Our latest sculpting style (June 2018) that is a modified version of Molten but with much deeper and more aggressive reliefs. This style is perfect for bright two tone anodizing, with darker valleys and polished tops. Available on all models.
Faux bolster(s) refers to using a deep groove to separate the handle into sections. This method can create a single (front) faux bolster or double (front/rear) faux bolsters. The benefit here is that after the handle is segmented we can apply varying textures, sculpting, finishes, etc to each section creating an endless array of visually-striking combinations. Faux bolsters are possible on the presentation side, lock side, or both.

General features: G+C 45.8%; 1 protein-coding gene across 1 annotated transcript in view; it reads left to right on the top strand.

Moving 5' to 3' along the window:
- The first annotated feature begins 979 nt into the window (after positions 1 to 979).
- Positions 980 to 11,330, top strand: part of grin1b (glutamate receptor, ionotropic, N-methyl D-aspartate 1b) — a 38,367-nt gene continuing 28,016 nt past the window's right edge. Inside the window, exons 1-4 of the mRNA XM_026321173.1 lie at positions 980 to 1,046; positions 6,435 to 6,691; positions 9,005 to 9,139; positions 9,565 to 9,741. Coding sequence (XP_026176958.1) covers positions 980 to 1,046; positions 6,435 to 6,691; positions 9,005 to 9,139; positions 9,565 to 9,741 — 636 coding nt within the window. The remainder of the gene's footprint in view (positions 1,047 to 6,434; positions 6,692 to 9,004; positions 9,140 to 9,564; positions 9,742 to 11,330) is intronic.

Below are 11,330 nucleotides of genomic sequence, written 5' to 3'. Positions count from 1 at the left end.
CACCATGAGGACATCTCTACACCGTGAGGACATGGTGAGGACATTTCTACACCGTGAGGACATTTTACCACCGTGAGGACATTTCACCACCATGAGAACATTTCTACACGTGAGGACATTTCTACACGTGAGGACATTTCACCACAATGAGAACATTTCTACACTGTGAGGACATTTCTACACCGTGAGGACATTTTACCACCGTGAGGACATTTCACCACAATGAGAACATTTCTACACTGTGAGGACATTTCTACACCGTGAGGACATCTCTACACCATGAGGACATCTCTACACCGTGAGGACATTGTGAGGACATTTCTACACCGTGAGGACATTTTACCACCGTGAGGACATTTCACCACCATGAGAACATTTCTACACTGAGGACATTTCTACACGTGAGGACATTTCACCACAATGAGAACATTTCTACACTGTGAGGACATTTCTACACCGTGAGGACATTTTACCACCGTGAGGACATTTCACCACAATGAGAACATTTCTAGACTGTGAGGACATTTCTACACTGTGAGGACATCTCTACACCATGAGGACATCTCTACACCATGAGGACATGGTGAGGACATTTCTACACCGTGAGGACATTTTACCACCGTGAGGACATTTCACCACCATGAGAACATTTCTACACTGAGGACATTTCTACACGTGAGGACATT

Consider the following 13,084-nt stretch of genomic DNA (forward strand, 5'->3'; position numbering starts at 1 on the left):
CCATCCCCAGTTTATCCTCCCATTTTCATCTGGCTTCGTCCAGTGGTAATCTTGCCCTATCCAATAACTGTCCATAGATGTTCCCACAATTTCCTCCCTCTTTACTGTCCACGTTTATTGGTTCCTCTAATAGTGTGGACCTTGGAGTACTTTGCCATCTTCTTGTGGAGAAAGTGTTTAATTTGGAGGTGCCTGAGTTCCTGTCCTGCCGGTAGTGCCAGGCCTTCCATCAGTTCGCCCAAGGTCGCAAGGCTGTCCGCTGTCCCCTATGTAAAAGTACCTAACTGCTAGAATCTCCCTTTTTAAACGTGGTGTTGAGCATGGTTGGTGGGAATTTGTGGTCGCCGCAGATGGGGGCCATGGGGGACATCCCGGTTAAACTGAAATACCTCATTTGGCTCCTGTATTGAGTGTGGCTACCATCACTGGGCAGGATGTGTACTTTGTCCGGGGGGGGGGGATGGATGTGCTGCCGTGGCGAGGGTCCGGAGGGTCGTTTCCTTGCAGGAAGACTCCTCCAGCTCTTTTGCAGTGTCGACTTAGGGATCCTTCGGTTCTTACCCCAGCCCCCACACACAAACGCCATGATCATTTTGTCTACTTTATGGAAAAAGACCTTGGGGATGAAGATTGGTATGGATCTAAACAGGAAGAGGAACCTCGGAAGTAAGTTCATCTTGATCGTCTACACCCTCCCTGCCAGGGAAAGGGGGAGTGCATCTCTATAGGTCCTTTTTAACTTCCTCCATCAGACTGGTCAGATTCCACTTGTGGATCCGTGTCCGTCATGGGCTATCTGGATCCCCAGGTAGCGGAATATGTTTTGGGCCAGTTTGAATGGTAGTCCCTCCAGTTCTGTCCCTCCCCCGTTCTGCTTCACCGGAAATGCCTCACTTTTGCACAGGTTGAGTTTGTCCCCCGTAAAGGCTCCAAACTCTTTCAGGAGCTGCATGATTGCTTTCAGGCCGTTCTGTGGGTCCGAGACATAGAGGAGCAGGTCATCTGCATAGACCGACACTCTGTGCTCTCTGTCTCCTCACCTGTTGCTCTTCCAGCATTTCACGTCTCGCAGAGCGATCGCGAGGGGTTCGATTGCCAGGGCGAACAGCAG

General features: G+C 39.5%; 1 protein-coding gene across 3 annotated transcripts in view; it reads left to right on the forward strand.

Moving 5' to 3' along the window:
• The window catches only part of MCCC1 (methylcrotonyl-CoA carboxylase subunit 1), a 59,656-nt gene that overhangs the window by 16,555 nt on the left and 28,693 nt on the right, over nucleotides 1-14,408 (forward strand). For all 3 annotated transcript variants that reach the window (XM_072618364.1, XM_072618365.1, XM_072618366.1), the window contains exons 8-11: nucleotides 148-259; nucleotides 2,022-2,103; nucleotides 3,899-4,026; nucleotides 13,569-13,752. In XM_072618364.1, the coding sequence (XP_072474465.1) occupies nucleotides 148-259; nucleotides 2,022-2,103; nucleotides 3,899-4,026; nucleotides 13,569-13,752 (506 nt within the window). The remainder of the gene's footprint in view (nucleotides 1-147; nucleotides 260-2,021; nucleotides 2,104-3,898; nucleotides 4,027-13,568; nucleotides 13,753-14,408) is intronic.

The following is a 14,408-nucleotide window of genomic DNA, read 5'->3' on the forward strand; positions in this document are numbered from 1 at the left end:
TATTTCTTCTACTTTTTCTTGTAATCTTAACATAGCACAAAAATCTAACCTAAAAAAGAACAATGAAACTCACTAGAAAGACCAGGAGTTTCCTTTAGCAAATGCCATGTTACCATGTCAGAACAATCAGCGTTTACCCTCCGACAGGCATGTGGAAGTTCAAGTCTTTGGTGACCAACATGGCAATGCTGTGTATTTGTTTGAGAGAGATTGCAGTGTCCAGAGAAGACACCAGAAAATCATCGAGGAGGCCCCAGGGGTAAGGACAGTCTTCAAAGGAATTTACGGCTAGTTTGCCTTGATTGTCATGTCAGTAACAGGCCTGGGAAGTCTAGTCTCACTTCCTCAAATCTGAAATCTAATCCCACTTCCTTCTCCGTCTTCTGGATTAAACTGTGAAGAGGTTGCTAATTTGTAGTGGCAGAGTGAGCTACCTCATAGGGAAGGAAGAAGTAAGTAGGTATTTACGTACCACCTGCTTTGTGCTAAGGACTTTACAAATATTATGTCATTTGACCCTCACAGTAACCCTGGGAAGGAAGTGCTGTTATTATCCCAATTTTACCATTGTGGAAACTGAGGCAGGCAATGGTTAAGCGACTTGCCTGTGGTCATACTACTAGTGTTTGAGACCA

Craters is more or less as the name implies: we apply deep, random craters to the entire handle or part of the handle. Due to the deep nature of this handle modification only a limited number of finishes are available, specifically most types of anodized and dark blasted ones. This style however works very well with single or double faux bolsters.
Scalloped refers to a machined pattern on the frames on the Wayfarer 247 (only). This style reduces the weight of the knife by about 0.45oz and makes the handle thinner overall. There is a number of finishes available on scalloped frames, with high polish or orange peel being most effective.